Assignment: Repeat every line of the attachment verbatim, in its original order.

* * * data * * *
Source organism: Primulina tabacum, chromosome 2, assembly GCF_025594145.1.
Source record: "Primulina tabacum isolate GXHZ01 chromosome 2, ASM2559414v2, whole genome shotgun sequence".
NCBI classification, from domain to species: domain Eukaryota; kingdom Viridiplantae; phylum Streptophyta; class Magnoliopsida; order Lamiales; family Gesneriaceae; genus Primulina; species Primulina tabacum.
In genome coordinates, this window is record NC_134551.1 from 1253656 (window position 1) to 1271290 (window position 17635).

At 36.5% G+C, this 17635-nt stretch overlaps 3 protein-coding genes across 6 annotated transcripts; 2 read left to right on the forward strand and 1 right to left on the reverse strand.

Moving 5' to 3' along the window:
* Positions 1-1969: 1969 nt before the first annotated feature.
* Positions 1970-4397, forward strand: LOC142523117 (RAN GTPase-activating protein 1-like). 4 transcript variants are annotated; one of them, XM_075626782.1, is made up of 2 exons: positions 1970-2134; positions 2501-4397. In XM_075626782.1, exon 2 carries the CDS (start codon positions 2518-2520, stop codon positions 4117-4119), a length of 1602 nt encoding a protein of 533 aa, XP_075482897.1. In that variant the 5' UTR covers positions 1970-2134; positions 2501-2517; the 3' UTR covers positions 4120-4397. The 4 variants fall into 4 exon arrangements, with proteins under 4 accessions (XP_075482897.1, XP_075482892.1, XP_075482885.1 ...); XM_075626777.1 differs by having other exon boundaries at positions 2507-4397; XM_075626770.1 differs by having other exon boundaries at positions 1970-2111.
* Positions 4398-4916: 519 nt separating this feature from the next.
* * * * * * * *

Source organism: Primulina tabacum, chromosome 2, assembly GCF_025594145.1.
Source record: "Primulina tabacum isolate GXHZ01 chromosome 2, ASM2559414v2, whole genome shotgun sequence".
NCBI classification, from domain to species: domain Eukaryota; kingdom Viridiplantae; phylum Streptophyta; class Magnoliopsida; order Lamiales; family Gesneriaceae; genus Primulina; species Primulina tabacum.
In genome coordinates, this window is record NC_134551.1 from 1253656 (window position 1) to 1271290 (window position 17635).

At 36.5% G+C, this 17635-nt stretch overlaps 3 protein-coding genes across 6 annotated transcripts; 2 read left to right on the forward strand and 1 right to left on the reverse strand.

Moving 5' to 3' along the window:
* Positions 1-1969: 1969 nt before the first annotated feature.
* Positions 1970-4397, forward strand: LOC142523117 (RAN GTPase-activating protein 1-like). 4 transcript variants are annotated; one of them, XM_075626782.1, is made up of 2 exons: positions 1970-2134; positions 2501-4397. In XM_075626782.1, exon 2 carries the CDS (start codon positions 2518-2520, stop codon positions 4117-4119), a length of 1602 nt encoding a protein of 533 aa, XP_075482897.1. In that variant the 5' UTR covers positions 1970-2134; positions 2501-2517; the 3' UTR covers positions 4120-4397. The 4 variants fall into 4 exon arrangements, with proteins under 4 accessions (XP_075482897.1, XP_075482892.1, XP_075482885.1 ...); XM_075626777.1 differs by having other exon boundaries at positions 2507-4397; XM_075626770.1 differs by having other exon boundaries at positions 1970-2111.
* Positions 4398-4916: 519 nt separating this feature from the next.